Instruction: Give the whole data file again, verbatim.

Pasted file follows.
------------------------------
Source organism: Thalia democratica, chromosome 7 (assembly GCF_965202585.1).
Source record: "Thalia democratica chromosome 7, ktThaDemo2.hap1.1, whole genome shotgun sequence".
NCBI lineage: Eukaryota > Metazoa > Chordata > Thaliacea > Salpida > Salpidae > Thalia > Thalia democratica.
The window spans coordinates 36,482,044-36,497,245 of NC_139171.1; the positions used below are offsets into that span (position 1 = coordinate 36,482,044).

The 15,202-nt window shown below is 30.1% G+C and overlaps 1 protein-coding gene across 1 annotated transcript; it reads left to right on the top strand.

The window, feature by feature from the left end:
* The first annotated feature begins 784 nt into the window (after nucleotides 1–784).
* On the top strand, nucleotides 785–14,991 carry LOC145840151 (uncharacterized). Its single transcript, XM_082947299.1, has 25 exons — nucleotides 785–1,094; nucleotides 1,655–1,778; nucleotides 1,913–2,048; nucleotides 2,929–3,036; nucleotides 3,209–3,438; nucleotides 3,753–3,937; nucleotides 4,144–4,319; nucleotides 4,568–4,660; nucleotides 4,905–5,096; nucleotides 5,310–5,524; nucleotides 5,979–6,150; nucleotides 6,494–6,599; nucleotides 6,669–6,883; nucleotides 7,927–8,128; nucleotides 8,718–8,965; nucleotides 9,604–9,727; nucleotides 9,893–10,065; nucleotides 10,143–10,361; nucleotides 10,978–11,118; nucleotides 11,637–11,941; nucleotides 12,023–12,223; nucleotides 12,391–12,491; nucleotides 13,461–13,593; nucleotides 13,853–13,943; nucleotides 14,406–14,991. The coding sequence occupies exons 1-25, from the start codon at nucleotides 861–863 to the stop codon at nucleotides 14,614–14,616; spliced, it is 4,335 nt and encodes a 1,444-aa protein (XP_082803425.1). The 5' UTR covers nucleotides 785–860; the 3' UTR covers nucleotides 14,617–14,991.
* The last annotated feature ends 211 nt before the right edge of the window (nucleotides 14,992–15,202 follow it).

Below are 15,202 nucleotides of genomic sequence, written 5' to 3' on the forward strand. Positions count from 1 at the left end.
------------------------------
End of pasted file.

Source organism: Thalia democratica, chromosome 7 (assembly GCF_965202585.1).
Source record: "Thalia democratica chromosome 7, ktThaDemo2.hap1.1, whole genome shotgun sequence".
NCBI lineage: Eukaryota > Metazoa > Chordata > Thaliacea > Salpida > Salpidae > Thalia > Thalia democratica.
The window spans coordinates 36,482,044-36,497,245 of NC_139171.1; the positions used below are offsets into that span (position 1 = coordinate 36,482,044).

The 15,202-nt window shown below is 30.1% G+C and overlaps 1 protein-coding gene across 1 annotated transcript; it reads left to right on the top strand.

The window, feature by feature from the left end:
* The first annotated feature begins 784 nt into the window (after nucleotides 1–784).
* On the top strand, nucleotides 785–14,991 carry LOC145840151 (uncharacterized). Its single transcript, XM_082947299.1, has 25 exons — nucleotides 785–1,094; nucleotides 1,655–1,778; nucleotides 1,913–2,048; nucleotides 2,929–3,036; nucleotides 3,209–3,438; nucleotides 3,753–3,937; nucleotides 4,144–4,319; nucleotides 4,568–4,660; nucleotides 4,905–5,096; nucleotides 5,310–5,524; nucleotides 5,979–6,150; nucleotides 6,494–6,599; nucleotides 6,669–6,883; nucleotides 7,927–8,128; nucleotides 8,718–8,965; nucleotides 9,604–9,727; nucleotides 9,893–10,065; nucleotides 10,143–10,361; nucleotides 10,978–11,118; nucleotides 11,637–11,941; nucleotides 12,023–12,223; nucleotides 12,391–12,491; nucleotides 13,461–13,593; nucleotides 13,853–13,943; nucleotides 14,406–14,991. The coding sequence occupies exons 1-25, from the start codon at nucleotides 861–863 to the stop codon at nucleotides 14,614–14,616; spliced, it is 4,335 nt and encodes a 1,444-aa protein (XP_082803425.1). The 5' UTR covers nucleotides 785–860; the 3' UTR covers nucleotides 14,617–14,991.
* The last annotated feature ends 211 nt before the right edge of the window (nucleotides 14,992–15,202 follow it).

Below are 15,202 nucleotides of genomic sequence, written 5' to 3' on the forward strand. Positions count from 1 at the left end.